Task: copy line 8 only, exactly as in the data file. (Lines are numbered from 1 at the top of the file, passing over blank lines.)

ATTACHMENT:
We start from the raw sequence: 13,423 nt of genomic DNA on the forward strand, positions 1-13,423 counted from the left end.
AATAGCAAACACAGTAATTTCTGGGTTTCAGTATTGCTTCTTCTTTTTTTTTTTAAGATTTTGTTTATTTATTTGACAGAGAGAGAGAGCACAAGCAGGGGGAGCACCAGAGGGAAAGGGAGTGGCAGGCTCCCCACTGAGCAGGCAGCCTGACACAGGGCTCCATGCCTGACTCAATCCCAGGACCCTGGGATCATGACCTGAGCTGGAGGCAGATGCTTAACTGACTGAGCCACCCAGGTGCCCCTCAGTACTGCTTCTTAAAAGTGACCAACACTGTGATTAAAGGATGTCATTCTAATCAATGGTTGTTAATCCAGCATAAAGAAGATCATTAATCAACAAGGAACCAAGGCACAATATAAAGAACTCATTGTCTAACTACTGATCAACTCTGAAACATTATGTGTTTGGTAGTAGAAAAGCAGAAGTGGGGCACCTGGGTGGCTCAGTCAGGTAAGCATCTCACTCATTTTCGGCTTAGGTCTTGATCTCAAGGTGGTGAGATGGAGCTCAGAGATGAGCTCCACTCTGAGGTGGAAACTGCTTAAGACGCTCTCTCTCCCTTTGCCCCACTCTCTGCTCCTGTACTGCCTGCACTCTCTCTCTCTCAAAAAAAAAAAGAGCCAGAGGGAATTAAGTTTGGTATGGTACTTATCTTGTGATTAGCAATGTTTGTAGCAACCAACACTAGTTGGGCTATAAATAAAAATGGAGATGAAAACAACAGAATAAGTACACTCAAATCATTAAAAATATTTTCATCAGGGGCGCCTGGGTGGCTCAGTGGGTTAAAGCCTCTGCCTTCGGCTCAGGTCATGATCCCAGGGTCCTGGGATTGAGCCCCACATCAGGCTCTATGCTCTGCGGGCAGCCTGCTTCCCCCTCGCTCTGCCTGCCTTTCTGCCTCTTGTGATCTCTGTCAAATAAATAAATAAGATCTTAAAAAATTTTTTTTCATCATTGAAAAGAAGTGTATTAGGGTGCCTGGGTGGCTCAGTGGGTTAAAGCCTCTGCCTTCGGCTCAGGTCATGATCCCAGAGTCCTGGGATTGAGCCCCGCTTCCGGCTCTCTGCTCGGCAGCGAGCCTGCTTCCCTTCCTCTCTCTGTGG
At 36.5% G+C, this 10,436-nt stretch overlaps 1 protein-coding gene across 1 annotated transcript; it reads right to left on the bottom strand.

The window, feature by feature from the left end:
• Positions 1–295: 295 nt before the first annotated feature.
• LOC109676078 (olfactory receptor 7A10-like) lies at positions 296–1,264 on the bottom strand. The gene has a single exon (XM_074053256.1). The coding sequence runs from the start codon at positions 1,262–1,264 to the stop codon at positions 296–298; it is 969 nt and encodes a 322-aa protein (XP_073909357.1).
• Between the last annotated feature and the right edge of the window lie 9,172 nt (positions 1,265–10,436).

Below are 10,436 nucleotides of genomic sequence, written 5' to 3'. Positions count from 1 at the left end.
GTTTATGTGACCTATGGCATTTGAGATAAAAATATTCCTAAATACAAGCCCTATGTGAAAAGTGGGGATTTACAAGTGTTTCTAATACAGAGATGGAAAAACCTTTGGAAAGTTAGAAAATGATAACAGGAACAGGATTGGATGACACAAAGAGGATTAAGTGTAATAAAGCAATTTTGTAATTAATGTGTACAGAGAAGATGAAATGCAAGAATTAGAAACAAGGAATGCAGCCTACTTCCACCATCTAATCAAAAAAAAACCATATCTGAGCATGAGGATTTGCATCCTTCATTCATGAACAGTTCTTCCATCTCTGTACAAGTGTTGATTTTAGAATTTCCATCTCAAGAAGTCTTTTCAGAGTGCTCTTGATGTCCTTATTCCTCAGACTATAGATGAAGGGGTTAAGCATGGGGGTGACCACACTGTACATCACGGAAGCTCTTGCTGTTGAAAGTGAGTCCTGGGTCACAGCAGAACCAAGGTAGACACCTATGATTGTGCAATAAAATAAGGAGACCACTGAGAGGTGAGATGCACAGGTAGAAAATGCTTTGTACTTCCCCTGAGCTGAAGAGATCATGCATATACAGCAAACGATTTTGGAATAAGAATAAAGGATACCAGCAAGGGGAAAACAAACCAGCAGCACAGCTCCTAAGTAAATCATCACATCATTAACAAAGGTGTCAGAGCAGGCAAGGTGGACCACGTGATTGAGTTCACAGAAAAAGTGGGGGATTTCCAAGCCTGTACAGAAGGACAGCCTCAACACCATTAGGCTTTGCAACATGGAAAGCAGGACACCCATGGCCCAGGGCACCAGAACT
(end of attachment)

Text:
Below are 10,436 nucleotides of genomic sequence, written 5' to 3'. Positions count from 1 at the left end.